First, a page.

Not when it is completely anonymous. I have gotten a few emails saying “That’s my list,” “How did you get this?,” or “Take it down”.
Nobody would know whose list it was, but if somebody does that, I respect it. If it has some personal info like their name, I black it out before posting, especially if there is a phone number or address. I try to make sure that it is not traceable.
When it comes to collecting, is it just you or can other people contribute to the project as well?
The list is very collaborative. 95% of them have been donated by people.
The book I did a while back was full of jokes and a little bit of making fun at the expense of people, but the jokes help add life to them. But at the same time, somebody sent me a list they found in their sister’s glove compartment and it was the last grocery list she had written before she was murdered, which was just the total opposite of this.
But it was so special to her – she wanted her sister to live on for other people – that was one way. It wasn’t the most important way, but she knew about this grocery list collection, and she had a grocery list that was important to her. There’s a serious page in the sidebar in the book that tells that story.
Can you tell us more about the short descriptions added to each photograph in 50 SAD CHAIRS?
Usually, aside from just enough explanation to make people think, I don’t like to explain my projects very much, I’m not into telling people, “this is what you should think”. I want it to be up to them what to think. I will hint at how it might be interesting, but it’s more fun for it to be left up to them.
Some of these chairs are meant to make you think about sadness. Some of them are more celebratory – maybe it’s like a high chair or a stroller or baby chair and you get people thinking about children, or fun.
What would you collect if you were to start a new list and collect items for that list here in Vienna?
It always starts with me finding something first – something that stands out to me. I don’t think I have started any project by saying “I hope I can take pictures of X, Y, or Z”. Once I notice something and discover it – that prompts interest.
And it really can be anything. I have pictures of just interesting shadows, sometimes it’s just color, and sometimes you zoom in on something so much that it becomes so abstract that you can’t tell what it actually is.
It has never been “I hope I can do a collection of ‘this.’” That only happens once I find something first.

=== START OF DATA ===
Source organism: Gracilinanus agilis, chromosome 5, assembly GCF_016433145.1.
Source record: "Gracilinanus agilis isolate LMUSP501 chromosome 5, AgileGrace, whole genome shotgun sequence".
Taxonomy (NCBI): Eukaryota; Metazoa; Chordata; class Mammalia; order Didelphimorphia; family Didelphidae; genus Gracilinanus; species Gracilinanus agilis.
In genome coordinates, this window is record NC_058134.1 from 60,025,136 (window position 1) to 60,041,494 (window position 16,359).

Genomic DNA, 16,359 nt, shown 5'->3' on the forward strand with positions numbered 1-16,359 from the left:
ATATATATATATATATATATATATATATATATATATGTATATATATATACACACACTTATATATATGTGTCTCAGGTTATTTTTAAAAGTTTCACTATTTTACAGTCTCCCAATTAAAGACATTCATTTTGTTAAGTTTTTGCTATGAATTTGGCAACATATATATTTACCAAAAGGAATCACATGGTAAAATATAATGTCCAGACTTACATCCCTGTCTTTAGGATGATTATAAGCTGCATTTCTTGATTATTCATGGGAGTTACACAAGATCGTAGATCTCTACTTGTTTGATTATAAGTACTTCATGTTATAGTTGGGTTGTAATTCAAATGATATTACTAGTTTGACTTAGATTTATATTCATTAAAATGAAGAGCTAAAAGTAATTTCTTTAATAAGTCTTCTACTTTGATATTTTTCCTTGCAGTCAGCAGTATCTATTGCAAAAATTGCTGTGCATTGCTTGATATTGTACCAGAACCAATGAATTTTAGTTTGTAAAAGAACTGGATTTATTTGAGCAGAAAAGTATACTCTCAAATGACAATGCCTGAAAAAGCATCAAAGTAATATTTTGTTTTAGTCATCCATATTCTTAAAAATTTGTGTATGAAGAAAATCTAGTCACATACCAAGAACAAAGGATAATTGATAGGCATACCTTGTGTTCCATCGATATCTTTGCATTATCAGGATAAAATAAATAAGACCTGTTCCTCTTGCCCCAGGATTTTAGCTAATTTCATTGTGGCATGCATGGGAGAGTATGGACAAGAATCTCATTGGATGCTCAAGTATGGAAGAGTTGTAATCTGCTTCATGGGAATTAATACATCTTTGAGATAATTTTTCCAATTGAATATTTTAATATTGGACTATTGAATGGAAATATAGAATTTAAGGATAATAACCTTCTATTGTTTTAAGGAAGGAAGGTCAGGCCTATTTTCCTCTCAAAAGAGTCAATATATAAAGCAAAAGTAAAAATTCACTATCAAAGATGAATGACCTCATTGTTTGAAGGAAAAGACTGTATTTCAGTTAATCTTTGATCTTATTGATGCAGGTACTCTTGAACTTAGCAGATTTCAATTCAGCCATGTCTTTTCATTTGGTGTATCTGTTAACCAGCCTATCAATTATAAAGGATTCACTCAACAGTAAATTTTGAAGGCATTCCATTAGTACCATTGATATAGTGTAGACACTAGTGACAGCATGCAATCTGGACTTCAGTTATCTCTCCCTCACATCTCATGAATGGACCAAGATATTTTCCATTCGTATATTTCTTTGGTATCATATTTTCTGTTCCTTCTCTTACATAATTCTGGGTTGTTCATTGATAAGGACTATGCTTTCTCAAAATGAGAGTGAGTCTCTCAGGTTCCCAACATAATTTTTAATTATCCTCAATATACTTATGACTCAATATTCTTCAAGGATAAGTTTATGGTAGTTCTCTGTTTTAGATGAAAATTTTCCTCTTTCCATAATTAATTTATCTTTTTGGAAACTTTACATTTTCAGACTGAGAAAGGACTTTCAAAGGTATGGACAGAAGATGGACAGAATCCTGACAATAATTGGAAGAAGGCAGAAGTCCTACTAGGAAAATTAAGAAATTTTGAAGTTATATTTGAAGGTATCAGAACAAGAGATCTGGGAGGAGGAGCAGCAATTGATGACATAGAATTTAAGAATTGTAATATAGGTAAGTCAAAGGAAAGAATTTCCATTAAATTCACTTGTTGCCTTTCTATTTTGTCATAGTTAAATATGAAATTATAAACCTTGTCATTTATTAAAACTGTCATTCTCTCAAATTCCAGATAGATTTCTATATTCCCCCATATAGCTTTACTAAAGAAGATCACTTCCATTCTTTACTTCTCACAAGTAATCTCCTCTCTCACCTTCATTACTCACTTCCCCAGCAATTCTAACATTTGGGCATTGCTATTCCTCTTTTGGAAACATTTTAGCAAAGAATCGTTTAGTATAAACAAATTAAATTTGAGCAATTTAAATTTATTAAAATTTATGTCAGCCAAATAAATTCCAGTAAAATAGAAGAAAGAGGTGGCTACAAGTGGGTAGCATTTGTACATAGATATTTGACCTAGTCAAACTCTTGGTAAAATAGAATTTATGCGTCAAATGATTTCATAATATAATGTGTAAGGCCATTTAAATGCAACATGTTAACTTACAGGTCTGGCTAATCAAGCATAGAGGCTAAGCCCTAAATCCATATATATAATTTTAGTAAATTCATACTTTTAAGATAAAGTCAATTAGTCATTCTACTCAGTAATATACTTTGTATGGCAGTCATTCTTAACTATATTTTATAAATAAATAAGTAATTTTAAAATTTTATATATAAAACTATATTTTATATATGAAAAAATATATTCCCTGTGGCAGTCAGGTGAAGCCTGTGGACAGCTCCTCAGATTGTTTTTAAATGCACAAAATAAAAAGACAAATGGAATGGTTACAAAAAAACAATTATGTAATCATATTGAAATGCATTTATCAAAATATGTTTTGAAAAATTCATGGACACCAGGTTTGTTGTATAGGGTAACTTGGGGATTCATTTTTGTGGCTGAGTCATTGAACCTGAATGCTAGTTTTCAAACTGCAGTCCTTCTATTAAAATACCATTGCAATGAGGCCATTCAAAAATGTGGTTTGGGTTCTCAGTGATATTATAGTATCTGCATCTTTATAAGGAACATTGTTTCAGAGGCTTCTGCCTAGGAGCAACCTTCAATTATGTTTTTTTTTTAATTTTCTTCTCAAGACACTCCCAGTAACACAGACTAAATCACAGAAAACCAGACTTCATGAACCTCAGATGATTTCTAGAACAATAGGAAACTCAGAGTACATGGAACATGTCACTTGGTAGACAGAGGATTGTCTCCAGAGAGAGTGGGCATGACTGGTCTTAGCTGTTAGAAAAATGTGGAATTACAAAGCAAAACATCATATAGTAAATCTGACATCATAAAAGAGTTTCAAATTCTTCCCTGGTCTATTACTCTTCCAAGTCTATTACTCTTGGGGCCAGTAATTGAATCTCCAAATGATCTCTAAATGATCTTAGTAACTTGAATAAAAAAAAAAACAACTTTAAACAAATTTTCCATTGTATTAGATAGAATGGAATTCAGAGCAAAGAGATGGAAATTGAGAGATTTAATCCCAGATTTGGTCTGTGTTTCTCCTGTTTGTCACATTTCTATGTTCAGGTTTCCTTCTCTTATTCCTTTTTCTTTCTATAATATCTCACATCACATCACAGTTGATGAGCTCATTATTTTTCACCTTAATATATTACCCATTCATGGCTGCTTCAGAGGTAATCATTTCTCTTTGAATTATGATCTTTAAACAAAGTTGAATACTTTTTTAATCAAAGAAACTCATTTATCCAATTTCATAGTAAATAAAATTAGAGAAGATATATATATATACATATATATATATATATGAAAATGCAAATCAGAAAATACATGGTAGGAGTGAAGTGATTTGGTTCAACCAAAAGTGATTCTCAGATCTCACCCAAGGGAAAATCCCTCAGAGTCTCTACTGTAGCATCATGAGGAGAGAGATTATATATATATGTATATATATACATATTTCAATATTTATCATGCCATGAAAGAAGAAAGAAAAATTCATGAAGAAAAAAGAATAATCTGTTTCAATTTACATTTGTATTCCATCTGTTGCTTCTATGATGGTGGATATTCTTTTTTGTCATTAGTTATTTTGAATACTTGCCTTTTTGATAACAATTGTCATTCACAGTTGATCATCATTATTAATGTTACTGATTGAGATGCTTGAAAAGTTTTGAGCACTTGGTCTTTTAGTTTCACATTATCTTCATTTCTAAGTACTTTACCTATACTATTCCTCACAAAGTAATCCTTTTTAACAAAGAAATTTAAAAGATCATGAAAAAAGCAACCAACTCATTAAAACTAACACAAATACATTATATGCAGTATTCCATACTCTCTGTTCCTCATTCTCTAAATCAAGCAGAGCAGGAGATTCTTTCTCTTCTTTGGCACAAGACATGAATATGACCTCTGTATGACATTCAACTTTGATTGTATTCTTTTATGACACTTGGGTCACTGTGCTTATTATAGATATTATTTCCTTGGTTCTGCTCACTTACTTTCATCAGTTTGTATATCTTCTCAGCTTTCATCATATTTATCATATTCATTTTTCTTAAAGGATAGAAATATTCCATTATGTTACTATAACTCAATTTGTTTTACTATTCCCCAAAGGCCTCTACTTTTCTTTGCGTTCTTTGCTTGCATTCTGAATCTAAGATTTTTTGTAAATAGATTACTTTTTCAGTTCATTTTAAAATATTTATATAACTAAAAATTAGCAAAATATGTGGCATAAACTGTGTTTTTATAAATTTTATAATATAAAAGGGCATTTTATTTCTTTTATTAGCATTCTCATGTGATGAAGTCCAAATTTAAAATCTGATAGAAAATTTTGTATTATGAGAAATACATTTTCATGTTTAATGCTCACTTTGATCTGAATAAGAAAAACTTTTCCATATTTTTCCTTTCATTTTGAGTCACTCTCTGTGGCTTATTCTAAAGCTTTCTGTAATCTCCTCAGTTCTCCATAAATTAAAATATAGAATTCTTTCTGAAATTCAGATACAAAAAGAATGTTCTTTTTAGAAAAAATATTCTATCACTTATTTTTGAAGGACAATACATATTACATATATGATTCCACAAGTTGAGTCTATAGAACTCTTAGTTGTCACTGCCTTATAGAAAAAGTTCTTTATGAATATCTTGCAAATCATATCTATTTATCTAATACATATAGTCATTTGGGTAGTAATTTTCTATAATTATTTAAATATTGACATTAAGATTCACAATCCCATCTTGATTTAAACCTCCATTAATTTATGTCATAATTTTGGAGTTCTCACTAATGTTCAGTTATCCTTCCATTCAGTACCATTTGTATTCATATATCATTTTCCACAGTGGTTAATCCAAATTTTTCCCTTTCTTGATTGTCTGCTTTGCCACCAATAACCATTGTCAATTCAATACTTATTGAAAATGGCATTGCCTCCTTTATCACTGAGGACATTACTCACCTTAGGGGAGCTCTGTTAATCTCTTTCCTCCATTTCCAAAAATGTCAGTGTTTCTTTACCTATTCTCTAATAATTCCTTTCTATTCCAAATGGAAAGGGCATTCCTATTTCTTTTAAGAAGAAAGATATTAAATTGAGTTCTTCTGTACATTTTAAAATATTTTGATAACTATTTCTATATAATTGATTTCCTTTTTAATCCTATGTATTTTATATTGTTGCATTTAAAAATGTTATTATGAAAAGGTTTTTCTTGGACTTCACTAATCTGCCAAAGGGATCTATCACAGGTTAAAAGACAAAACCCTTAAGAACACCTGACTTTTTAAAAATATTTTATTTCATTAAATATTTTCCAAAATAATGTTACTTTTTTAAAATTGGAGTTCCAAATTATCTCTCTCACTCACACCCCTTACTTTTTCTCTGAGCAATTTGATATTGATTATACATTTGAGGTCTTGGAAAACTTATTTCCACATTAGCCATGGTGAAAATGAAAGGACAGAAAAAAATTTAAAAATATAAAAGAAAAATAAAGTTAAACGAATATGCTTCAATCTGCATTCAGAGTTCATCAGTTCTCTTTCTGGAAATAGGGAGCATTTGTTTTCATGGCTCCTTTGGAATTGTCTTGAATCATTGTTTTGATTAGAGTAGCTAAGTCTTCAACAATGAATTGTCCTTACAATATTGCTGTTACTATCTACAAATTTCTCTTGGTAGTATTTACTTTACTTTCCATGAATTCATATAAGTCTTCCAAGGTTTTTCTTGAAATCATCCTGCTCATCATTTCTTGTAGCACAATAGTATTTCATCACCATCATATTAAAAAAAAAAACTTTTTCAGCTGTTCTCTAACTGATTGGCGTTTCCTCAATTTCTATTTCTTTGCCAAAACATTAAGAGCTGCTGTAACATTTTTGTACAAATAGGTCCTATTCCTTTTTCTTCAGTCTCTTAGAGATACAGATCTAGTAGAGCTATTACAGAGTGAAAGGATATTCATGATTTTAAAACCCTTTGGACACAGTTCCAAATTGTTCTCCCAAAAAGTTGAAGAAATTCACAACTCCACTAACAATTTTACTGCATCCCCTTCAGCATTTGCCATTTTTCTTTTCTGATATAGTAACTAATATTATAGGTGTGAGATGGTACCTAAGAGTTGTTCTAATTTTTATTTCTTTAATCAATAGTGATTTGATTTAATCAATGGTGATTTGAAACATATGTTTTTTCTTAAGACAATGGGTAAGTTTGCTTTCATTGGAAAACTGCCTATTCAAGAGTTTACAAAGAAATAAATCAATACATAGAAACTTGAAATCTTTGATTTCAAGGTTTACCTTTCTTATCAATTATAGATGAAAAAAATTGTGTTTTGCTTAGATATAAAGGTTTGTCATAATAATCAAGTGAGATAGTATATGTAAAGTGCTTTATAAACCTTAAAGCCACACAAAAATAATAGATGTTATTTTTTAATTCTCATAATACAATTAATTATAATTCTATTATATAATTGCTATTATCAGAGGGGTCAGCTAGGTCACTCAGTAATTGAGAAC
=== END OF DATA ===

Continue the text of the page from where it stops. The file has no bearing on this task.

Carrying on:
To connect with the “On the rise” theme, is there one issue that you think people should care more about?
I think many people can take away environmental stuff from it – it’s garbage left on the ground, so it’s pollution and trash, and it’s like you’re pointing out how careless and messy people can be. It can be about economic inequality as well.
In 50 Sad Chairs, for instance, the chairs are in alleys where dumpsters are overflowing, and there’s a chair next to it, and the house is not the nicest house. You can see it – people that live in super fancy houses don’t put sofa chairs in their backyards.
In your LinkedIn description you mention that you do “a lot of side projects of questionable relevance”.
(laughs) Which is everything I talked about today.
How do these side projects help you in your day-to-day professional life?
I think the overlap is that in my work – we work with companies that have something complex to explain – there is a lot of detail that you need to extract and understand and turn into something understandable in pictures and words.
So it still is paying attention to the stuff other people might have thought wasn’t important. You turn everything into a visual story, and you can only fit so much into an infographic, so you need to figure out which details are important.
How do you feel about the fact that there is a community out there that appreciates your work and so many people that also contribute to these projects you have created?
It’s always fun to see people get into something and enjoy it, especially if you had something to do with it. It’s not an ego thing, it’s just that they are getting more out of life than they did before. I think that a lot of what this is about is appreciation – and it might not be about the object itself but just the fact that there is a lot that we ignore.
Life isn’t all vacations and trips to Vienna and birthday parties and great nights out. 99% of it is everyday boring stuff, so if you can appreciate that more, I think your life would be better. It just will.
Watch Bill’s full talk at TEDxVienna On The Rise below: